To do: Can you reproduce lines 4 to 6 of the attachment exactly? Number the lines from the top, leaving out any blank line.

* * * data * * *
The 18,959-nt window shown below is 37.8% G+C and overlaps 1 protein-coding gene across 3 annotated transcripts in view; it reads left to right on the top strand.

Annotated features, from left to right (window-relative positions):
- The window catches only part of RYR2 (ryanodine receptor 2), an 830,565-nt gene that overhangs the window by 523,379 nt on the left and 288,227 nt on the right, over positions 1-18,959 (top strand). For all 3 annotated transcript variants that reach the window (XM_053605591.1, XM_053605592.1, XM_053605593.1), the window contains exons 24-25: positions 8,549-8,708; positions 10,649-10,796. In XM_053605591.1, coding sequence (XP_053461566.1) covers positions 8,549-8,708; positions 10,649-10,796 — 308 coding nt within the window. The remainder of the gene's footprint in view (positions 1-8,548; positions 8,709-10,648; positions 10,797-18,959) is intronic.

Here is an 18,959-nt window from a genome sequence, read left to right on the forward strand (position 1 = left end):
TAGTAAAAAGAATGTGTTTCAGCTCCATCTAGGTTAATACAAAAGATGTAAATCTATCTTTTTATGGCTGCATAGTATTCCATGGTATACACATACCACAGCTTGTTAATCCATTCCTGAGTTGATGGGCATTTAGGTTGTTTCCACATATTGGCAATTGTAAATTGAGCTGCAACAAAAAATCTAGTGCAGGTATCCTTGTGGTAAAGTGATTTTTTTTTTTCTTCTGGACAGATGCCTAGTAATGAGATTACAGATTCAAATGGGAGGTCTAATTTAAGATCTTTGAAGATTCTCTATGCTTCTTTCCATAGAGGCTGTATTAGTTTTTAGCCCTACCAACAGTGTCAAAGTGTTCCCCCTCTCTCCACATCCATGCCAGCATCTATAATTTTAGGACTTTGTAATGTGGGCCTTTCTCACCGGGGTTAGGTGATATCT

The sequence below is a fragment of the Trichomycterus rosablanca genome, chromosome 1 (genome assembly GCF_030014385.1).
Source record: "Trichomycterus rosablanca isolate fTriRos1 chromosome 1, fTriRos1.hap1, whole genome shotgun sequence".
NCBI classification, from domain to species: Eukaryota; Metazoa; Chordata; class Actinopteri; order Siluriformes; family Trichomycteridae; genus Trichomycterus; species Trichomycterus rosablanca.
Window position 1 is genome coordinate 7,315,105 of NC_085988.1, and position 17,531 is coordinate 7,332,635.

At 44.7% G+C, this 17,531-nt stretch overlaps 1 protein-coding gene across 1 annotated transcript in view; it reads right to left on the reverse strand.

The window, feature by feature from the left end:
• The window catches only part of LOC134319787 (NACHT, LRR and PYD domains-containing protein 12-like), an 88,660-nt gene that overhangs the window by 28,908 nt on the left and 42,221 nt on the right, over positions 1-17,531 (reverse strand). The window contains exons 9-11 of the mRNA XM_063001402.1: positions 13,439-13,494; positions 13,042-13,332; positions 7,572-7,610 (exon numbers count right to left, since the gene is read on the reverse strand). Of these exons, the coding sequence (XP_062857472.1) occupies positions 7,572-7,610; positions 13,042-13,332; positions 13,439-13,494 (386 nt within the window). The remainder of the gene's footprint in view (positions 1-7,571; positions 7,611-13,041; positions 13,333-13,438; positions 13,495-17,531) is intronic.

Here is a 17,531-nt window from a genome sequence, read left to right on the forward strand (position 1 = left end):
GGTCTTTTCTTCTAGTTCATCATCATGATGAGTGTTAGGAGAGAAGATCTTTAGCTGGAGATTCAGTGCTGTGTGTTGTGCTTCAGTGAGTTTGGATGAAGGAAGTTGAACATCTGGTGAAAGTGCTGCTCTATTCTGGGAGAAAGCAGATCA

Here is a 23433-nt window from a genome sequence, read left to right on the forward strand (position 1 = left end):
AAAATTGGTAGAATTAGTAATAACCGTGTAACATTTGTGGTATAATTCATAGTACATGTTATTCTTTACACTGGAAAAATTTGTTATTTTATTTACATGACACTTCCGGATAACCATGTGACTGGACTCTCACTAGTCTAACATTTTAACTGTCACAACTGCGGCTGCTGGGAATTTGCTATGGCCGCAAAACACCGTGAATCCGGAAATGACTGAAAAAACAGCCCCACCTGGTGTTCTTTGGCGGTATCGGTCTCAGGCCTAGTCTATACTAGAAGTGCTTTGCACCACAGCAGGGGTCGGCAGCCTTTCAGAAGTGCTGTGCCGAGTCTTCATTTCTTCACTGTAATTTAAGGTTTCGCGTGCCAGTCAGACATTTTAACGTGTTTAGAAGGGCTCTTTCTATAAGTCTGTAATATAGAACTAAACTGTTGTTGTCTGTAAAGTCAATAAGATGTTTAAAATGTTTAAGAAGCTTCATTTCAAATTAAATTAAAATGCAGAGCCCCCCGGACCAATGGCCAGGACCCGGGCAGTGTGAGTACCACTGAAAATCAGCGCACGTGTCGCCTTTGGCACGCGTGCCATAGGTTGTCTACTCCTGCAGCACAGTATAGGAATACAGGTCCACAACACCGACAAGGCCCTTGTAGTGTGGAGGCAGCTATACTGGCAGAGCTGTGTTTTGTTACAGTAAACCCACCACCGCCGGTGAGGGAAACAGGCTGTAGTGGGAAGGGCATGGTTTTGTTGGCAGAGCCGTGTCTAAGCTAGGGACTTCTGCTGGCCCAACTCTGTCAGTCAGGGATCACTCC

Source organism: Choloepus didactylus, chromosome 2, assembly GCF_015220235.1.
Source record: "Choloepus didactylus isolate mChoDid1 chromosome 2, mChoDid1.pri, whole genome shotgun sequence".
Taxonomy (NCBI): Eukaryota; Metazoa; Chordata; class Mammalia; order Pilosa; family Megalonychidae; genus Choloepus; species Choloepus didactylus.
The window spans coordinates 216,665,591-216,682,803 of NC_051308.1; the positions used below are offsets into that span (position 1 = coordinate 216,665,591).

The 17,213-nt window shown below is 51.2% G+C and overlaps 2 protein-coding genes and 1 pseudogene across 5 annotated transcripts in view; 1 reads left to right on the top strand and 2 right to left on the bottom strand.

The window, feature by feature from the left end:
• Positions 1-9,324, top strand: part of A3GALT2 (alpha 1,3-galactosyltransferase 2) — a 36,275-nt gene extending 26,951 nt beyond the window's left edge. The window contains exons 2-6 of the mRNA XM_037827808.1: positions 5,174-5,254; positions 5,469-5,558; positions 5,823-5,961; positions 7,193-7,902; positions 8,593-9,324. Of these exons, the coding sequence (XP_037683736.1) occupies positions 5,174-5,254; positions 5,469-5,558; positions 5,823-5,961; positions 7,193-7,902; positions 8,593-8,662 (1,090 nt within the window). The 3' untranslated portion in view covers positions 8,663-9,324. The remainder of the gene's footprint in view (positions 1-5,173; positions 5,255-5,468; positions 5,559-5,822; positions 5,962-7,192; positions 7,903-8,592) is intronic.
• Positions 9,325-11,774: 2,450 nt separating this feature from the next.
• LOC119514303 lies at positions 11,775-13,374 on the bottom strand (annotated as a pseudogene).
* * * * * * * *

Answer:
Here is an 18,959-nt window from a genome sequence, read left to right on the forward strand (position 1 = left end):
TAGTAAAAAGAATGTGTTTCAGCTCCATCTAGGTTAATACAAAAGATGTAAATCTATCTTTTTATGGCTGCATAGTATTCCATGGTATACACATACCACAGCTTGTTAATCCATTCCTGAGTTGATGGGCATTTAGGTTGTTTCCACATATTGGCAATTGTAAATTGAGCTGCAACAAAAAATCTAGTGCAGGTATCCTTGTGGTAAAGTGATTTTTTTTTTTCTTCTGGACAGATGCCTAGTAATGAGATTACAGATTCAAATGGGAGGTCTAATTTAAGATCTTTGAAGATTCTCTATGCTTCTTTCCATAGAGGCTGTATTAGTTTTTAGCCCTACCAACAGTGTCAAAGTGTTCCCCCTCTCTCCACATCCATGCCAGCATCTATAATTTTAGGACTTTGTAATGTGGGCCTTTCTCACCGGGGTTAGGTGATATCT

The sequence below is a fragment of the Trichomycterus rosablanca genome, chromosome 1 (genome assembly GCF_030014385.1).